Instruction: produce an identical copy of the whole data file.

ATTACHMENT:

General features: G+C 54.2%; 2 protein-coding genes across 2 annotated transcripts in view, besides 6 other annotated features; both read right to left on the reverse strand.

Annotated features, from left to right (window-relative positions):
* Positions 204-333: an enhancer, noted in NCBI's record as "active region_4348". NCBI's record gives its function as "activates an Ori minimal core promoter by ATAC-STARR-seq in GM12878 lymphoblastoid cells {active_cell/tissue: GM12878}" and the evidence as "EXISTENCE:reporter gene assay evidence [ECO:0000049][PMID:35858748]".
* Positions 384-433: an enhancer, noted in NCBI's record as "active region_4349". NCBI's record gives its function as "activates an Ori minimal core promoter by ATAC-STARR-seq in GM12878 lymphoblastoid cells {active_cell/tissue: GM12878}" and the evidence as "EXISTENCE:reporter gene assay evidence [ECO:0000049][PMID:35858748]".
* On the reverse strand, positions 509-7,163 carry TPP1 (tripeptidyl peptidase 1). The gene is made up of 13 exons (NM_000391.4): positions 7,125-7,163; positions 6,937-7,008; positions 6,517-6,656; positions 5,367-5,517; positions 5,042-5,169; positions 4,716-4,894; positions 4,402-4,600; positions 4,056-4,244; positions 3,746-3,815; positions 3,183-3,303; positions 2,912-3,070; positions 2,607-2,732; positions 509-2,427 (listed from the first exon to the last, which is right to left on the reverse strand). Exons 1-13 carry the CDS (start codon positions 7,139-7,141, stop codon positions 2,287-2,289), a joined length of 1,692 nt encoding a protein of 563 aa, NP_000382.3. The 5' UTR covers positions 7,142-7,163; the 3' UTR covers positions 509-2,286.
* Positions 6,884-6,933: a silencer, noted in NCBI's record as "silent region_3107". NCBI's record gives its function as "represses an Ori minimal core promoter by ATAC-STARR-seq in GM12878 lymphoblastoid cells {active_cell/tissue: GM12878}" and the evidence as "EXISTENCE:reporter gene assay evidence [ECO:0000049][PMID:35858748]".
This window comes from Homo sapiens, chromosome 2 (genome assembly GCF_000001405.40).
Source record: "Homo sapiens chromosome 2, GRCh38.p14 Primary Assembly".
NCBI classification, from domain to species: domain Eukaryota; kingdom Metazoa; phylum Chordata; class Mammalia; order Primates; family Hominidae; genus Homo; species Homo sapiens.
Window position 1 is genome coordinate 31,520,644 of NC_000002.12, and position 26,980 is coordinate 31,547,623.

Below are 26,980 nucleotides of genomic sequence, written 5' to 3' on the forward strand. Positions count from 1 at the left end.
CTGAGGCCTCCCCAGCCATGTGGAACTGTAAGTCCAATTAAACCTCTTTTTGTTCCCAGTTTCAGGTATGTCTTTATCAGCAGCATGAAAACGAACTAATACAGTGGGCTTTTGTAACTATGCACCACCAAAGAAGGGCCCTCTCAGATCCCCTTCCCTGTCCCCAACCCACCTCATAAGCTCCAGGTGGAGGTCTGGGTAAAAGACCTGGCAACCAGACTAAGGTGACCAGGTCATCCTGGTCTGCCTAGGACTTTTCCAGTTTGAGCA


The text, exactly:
General features: G+C 54.2%; 2 protein-coding genes across 2 annotated transcripts in view, besides 6 other annotated features; both read right to left on the reverse strand.

Annotated features, from left to right (window-relative positions):
* Positions 204-333: an enhancer, noted in NCBI's record as "active region_4348". NCBI's record gives its function as "activates an Ori minimal core promoter by ATAC-STARR-seq in GM12878 lymphoblastoid cells {active_cell/tissue: GM12878}" and the evidence as "EXISTENCE:reporter gene assay evidence [ECO:0000049][PMID:35858748]".
* Positions 384-433: an enhancer, noted in NCBI's record as "active region_4349". NCBI's record gives its function as "activates an Ori minimal core promoter by ATAC-STARR-seq in GM12878 lymphoblastoid cells {active_cell/tissue: GM12878}" and the evidence as "EXISTENCE:reporter gene assay evidence [ECO:0000049][PMID:35858748]".
* On the reverse strand, positions 509-7,163 carry TPP1 (tripeptidyl peptidase 1). The gene is made up of 13 exons (NM_000391.4): positions 7,125-7,163; positions 6,937-7,008; positions 6,517-6,656; positions 5,367-5,517; positions 5,042-5,169; positions 4,716-4,894; positions 4,402-4,600; positions 4,056-4,244; positions 3,746-3,815; positions 3,183-3,303; positions 2,912-3,070; positions 2,607-2,732; positions 509-2,427 (listed from the first exon to the last, which is right to left on the reverse strand). Exons 1-13 carry the CDS (start codon positions 7,139-7,141, stop codon positions 2,287-2,289), a joined length of 1,692 nt encoding a protein of 563 aa, NP_000382.3. The 5' UTR covers positions 7,142-7,163; the 3' UTR covers positions 509-2,286.
* Positions 6,884-6,933: a silencer, noted in NCBI's record as "silent region_3107". NCBI's record gives its function as "represses an Ori minimal core promoter by ATAC-STARR-seq in GM12878 lymphoblastoid cells {active_cell/tissue: GM12878}" and the evidence as "EXISTENCE:reporter gene assay evidence [ECO:0000049][PMID:35858748]".
This window comes from Homo sapiens, chromosome 2 (genome assembly GCF_000001405.40).
Source record: "Homo sapiens chromosome 2, GRCh38.p14 Primary Assembly".
NCBI classification, from domain to species: domain Eukaryota; kingdom Metazoa; phylum Chordata; class Mammalia; order Primates; family Hominidae; genus Homo; species Homo sapiens.
Window position 1 is genome coordinate 31,520,644 of NC_000002.12, and position 26,980 is coordinate 31,547,623.

Below are 26,980 nucleotides of genomic sequence, written 5' to 3' on the forward strand. Positions count from 1 at the left end.
CTGAGGCCTCCCCAGCCATGTGGAACTGTAAGTCCAATTAAACCTCTTTTTGTTCCCAGTTTCAGGTATGTCTTTATCAGCAGCATGAAAACGAACTAATACAGTGGGCTTTTGTAACTATGCACCACCAAAGAAGGGCCCTCTCAGATCCCCTTCCCTGTCCCCAACCCACCTCATAAGCTCCAGGTGGAGGTCTGGGTAAAAGACCTGGCAACCAGACTAAGGTGACCAGGTCATCCTGGTCTGCCTAGGACTTTTCCAGTTTGAGCA